Indonesians not worried about PKI
SMRC survey reveals 86.8 percent of Indonesians do not see revival of PKI 75.1 percent of respondents do not see President Joko “Jokowi” Widodo as PKI sympathizer
Fears of communism spread following the kidnapping and eventual murder of six Indonesian Army generals on Sept. 30, 1965, in a coup d’etat that was blamed on the Indonesian Communist Party (PKI).
The event, referred to as the Sept. 30 Movement (G30S), is used by authorities as an excuse to crackdown on suspected communist sympathizers.
Several weeks before the commemoration of the G30S, anti-communist movements have sprung up across the country, indicating that there is widespread fear of the possible revival of the now-defunct PKI.
A survey commissioned by Saiful Mujani Research and Consulting (SMRC), however, suggests that such fear is not as widespread as it seems.
“In the survey, 86.8 percent of respondents say they don’t agree that there is currently a revival of the PKI in the country,” SMRC deputy chief Sirojudin Abbas told journalists during the launch of the survey in Jakarta on Friday.
Meanwhile, 12.6 percent of respondents say there is currently a revival of the PKI. Of this percentage, 39.9 percent — around 5 percent of the total population of adults — said a revival of the communist party was a threat to the country.
Conducted from Sept. 3 to Sept. 10, the survey involved 1,220 respondents aged 17 years or above, with a response rate of 87 percent, or 1,057 people. The survey used a multistage random sampling system with a margin of error of plus or minus 3.1 percent and a trust level of 95 percent.
Sirojudin further said the survey found that 75.1 percent of respondents do not agree that President Joko “Jokowi” Widodo is a PKI sympathizer or connected to the party.
“Politically, the revival of the PKI was not an important issue because it was not considered a fact by most Indonesian people. It seemed the issue, which was aimed at weakening the people’s support of Jokowi, was not an influential strategic issue,” he said.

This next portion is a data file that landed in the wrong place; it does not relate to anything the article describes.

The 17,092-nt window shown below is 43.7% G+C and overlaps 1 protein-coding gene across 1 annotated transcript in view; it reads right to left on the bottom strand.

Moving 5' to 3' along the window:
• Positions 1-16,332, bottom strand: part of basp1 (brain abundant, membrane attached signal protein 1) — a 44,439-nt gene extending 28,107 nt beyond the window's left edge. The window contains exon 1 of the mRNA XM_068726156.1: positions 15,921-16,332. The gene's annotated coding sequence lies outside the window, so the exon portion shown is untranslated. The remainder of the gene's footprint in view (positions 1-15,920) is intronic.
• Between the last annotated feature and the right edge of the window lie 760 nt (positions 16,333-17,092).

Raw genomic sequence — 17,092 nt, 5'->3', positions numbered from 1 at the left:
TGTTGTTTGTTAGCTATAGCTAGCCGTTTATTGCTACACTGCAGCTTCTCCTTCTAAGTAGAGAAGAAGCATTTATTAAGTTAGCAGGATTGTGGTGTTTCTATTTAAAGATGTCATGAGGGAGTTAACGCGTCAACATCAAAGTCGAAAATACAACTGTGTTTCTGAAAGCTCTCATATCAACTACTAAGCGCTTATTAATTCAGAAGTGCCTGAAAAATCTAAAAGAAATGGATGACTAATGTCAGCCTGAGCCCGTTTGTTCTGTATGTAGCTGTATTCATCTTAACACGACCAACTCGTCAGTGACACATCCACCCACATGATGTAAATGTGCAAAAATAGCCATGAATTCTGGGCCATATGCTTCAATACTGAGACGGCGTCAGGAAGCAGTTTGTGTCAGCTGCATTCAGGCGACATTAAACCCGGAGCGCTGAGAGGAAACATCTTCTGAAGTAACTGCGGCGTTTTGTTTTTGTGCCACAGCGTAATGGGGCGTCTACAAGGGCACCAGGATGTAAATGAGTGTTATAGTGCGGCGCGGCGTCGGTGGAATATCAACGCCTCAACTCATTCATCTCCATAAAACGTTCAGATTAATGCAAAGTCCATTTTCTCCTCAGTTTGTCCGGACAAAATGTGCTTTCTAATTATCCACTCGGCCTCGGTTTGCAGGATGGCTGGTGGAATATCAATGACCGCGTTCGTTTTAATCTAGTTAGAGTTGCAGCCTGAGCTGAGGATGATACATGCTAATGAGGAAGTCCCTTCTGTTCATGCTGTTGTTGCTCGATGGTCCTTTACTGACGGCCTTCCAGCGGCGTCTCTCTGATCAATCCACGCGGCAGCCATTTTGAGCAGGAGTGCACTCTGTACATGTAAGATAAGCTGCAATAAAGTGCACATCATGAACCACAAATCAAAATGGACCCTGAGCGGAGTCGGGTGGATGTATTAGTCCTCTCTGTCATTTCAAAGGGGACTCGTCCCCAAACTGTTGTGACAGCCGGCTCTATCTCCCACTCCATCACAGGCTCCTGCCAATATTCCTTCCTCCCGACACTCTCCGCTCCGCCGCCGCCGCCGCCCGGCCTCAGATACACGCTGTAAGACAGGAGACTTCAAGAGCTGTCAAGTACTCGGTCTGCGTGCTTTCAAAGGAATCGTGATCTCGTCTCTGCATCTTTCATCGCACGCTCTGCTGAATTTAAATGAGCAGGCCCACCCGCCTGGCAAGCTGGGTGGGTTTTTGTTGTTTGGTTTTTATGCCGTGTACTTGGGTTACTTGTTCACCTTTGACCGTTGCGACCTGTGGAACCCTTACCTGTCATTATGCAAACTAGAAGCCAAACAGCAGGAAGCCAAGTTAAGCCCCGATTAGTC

Tensions over the alleged revival of the PKI have escalated after hundreds of anti-communists besieged the office of the Foundation of the Indonesian Legal Aid Institute (YLBHI) on Sept. 17, demanding that participants of an event taking place there that day disperse over accusations that the participants were PKI members and sympathizers.
Following the incident, politicians and several institutions called for public screenings of Pengkhianatan G30S/PKI, a movie most historians consider a mere propaganda piece created by the Soeharto regime.
Indonesian Military (TNI) Commander Gen. Gatot Nurmantyo ordered soldiers in areas across the country to attend public screenings of the movie.
University of Indonesia (UI) sociologist Thamrin Amal Tomagola, who was also present at the survey launch, said there was no space left for the communist movement to grow.
“From the political and cultural side of Indonesia, there is no place for radical thoughts, such as [those related to] communism, or the Islamic caliphate system,” Thamrin said. He further said that the political conscience of the Indonesian people accentuated harmony and religiosity; so if there was an effort to grow a radical movement, the society would naturally reject it.
Indonesian Institute of Science (LIPI) political analyst Syamsuddin Haris said there was no PKI revival and that it was merely an issue that was spread on the internet by people who want to take advantage of it.
“This is nonsense. If it’s real, where is the institution, who is the leader, what issues are they fighting for?” he said.
“It was mobilized by certain political elites to gain power for the 2019 presidential election.”